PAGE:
The Winter Crop: Harvesting Ice

The Billings Farm ice harvest crew in 1890

By Emily Koetsier, Collections Manager

Welcome to the second installment in our year-long series, Machine of the Month. As January and February are Vermont’s two bitterest and coldest months, we are focused on the technology and tools of ice cutting. 

Winter has settled in and still has weeks before it lets go to warmer weather.  Farmers are idle without fields to tend, or are they?  In Vermont and the northeastern areas of the United States, farmers found a field that could be harvested during the coldest months, at least until refrigerators and freezers came to be.

The Billings Estate in the late 1800s had its own icehouse and access to a fresh water source; The Pogue on Mt. Tom.  The farmers that tended the fields spring to fall, found another field to harvest during January and February.  The ice that The Pogue produced was in their back yard and a downhill trip to the icehouse for storage.  The crew that worked The Pogue harvesting process numbered 20-30 men and used teams of horses from the farm.  The icehouse doubled as a storage space for the harvested ice and had a smaller room that could be used for cool storage for products such as the butter made by the farm.

Before even contemplating a harvest, the ice needed to be thick enough: 2 inches of ice can support a man, 4 inches are necessary to support a horse, and 5 inches to support a horse and equipment (Seavey, 2016).  Ten to fourteen inches of ice was optimal for harvesting; regular ice depth measurements were taken of the ice field by using an auger to drill a hole and inserting a measuring rod with graduated markings. 

Once the harvest got underway, there were a few key pieces of equipment that the men used.  Ice saws were used to hand cut the ice in to strips that were more manageable for later barring into smaller ice cakes.  The desired final ice cake dimension was 22 x 32 inches; a 12-inch thick ice cake weighed about 280 pounds while a 14-inch thick ice cake weighed about 320 pounds.  These hand cuts were previously grooved for easier cutting at widths of 22- or 33-inches, allowing the 4- to 5-foot-long saw to follow a straight path and break off the larger strips of ice.

The teeth of an ice saw were coarse and cut only on the down stroke.  Handles on the saws were perpendicular to the blade’s length, allowing for the sawyer to hold with two hands either side of the blade and keep themselves centered.  The motion the sawyer used was elliptical and an experienced sawyer could cut 1 linear inch of 12-inch-thick ice per stroke using most of the saw blade length (Seavey, 2016).  Working at 15 strokes a minute, a veteran sawyer could cut 75 feet of ice in an hour.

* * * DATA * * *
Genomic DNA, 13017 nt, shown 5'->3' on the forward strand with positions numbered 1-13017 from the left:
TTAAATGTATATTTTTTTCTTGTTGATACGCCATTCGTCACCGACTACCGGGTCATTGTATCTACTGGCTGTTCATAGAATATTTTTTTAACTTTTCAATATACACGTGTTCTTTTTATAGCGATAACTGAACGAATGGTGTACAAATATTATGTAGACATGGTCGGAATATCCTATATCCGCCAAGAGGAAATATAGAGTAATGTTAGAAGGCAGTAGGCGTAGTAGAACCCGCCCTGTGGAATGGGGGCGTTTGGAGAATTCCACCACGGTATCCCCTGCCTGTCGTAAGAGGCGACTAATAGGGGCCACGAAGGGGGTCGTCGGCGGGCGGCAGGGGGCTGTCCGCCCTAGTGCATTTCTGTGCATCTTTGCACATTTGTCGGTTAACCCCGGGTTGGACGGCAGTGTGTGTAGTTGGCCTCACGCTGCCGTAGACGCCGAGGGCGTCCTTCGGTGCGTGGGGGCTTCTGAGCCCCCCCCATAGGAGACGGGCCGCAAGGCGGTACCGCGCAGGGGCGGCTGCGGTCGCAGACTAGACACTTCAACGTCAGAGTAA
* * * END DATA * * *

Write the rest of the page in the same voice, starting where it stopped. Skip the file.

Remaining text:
Another piece of equipment used during the harvest was a breaking bar.  Breaking bars had wedge-shaped blades, that when driven into the grooves in the ice strips could split the ice into the desired 22 x 32 inch ice cake.  The wielders of these breaking bars, barmen, would be stationed on a “bar bridge” that spanned the open channel and allowed for them to get the leverage needed.  They would drive their bar into the groove and apply a twisting force.  When the break bar was applied correctly, barmen were able to break the cakes off evenly and cleanly.  A clean break, and subsequently a clean cake, was better for storage.

For more information on icehouses, such as the one at Billings Farm & Museum, come check out our first installation of Windows to the Past, beginning Saturday, February 15th.  This exhibit will be a part of the Vermont Curators Group’s 2020 Vision Project: Seeing the World Through Technology.  In the year 2020, 36 cultural institutions from every corner of Vermont will collaborate on a suite of exhibitions and events on the theme 2020 Vision: Seeing the World Through Technology.  Billings Farm & Museum will be participating through an installment of Windows to the Past and a Machine of the Month blog posting.  Check in regularly for updates and details on what we have to offer!

Works Cited:

Seavey, Aimee. “Cool Tradition: Its Crop Is No Longer Making Its Way to the Caribbean, but for One Maine Town, the Passing of Another New England Winter Is Marked, as It Has Been for Centuries, by the Harvesting of Ice.” Yankee, no. 1, 2016, p. 20. EBSCOhost, search.ebscohost.com/login.aspx?direct=true&db=edsggo&AN=edsgcl.439951523&site=eds-live&scope=site.

Seymour, Jean, and Bud Seymour. “Ice Harvesting.” Historic Sodus Point, Sodus Bay Historical Society Newsletter, 3 Feb. 2020, historicsoduspoint.com/commerce/ice-harvesting/.